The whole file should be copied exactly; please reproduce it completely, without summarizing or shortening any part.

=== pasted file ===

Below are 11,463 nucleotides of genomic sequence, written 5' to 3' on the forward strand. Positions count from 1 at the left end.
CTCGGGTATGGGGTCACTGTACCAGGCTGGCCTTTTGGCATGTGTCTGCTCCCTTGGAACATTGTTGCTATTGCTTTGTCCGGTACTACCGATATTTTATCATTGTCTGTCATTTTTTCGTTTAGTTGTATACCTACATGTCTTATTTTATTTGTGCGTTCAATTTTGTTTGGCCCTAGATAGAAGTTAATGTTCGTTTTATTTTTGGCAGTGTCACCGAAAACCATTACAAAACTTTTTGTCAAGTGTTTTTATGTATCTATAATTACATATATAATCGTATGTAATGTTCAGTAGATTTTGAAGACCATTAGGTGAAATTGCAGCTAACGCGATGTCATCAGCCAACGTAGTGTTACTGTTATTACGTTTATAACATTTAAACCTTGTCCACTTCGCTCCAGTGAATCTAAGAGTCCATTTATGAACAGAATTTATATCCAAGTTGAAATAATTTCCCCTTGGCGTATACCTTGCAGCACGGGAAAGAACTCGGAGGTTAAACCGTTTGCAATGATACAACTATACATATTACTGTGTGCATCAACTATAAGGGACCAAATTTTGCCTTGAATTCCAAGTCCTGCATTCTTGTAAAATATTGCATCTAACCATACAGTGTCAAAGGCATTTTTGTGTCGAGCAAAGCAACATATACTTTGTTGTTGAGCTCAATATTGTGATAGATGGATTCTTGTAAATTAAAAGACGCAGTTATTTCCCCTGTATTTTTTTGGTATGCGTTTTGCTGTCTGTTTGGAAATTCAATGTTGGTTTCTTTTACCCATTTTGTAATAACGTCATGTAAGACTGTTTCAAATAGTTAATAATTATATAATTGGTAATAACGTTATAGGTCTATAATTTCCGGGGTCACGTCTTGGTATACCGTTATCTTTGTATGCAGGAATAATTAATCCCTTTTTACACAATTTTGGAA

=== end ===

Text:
Below are 11,463 nucleotides of genomic sequence, written 5' to 3' on the forward strand. Positions count from 1 at the left end.
CTCGGGTATGGGGTCACTGTACCAGGCTGGCCTTTTGGCATGTGTCTGCTCCCTTGGAACATTGTTGCTATTGCTTTGTCCGGTACTACCGATATTTTATCATTGTCTGTCATTTTTTCGTTTAGTTGTATACCTACATGTCTTATTTTATTTGTGCGTTCAATTTTGTTTGGCCCTAGATAGAAGTTAATGTTCGTTTTATTTTTGGCAGTGTCACCGAAAACCATTACAAAACTTTTTGTCAAGTGTTTTTATGTATCTATAATTACATATATAATCGTATGTAATGTTCAGTAGATTTTGAAGACCATTAGGTGAAATTGCAGCTAACGCGATGTCATCAGCCAACGTAGTGTTACTGTTATTACGTTTATAACATTTAAACCTTGTCCACTTCGCTCCAGTGAATCTAAGAGTCCATTTATGAACAGAATTTATATCCAAGTTGAAATAATTTCCCCTTGGCGTATACCTTGCAGCACGGGAAAGAACTCGGAGGTTAAACCGTTTGCAATGATACAACTATACATATTACTGTGTGCATCAACTATAAGGGACCAAATTTTGCCTTGAATTCCAAGTCCTGCATTCTTGTAAAATATTGCATCTAACCATACAGTGTCAAAGGCATTTTTGTGTCGAGCAAAGCAACATATACTTTGTTGTTGAGCTCAATATTGTGATAGATGGATTCTTGTAAATTAAAAGACGCAGTTATTTCCCCTGTATTTTTTTGGTATGCGTTTTGCTGTCTGTTTGGAAATTCAATGTTGGTTTCTTTTACCCATTTTGTAATAACGTCATGTAAGACTGTTTCAAATAGTTAATAATTATATAATTGGTAATAACGTTATAGGTCTATAATTTCCGGGGTCACGTCTTGGTATACCGTTATCTTTGTATGCAGGAATAATTAATCCCTTTTTACACAATTTTGGAA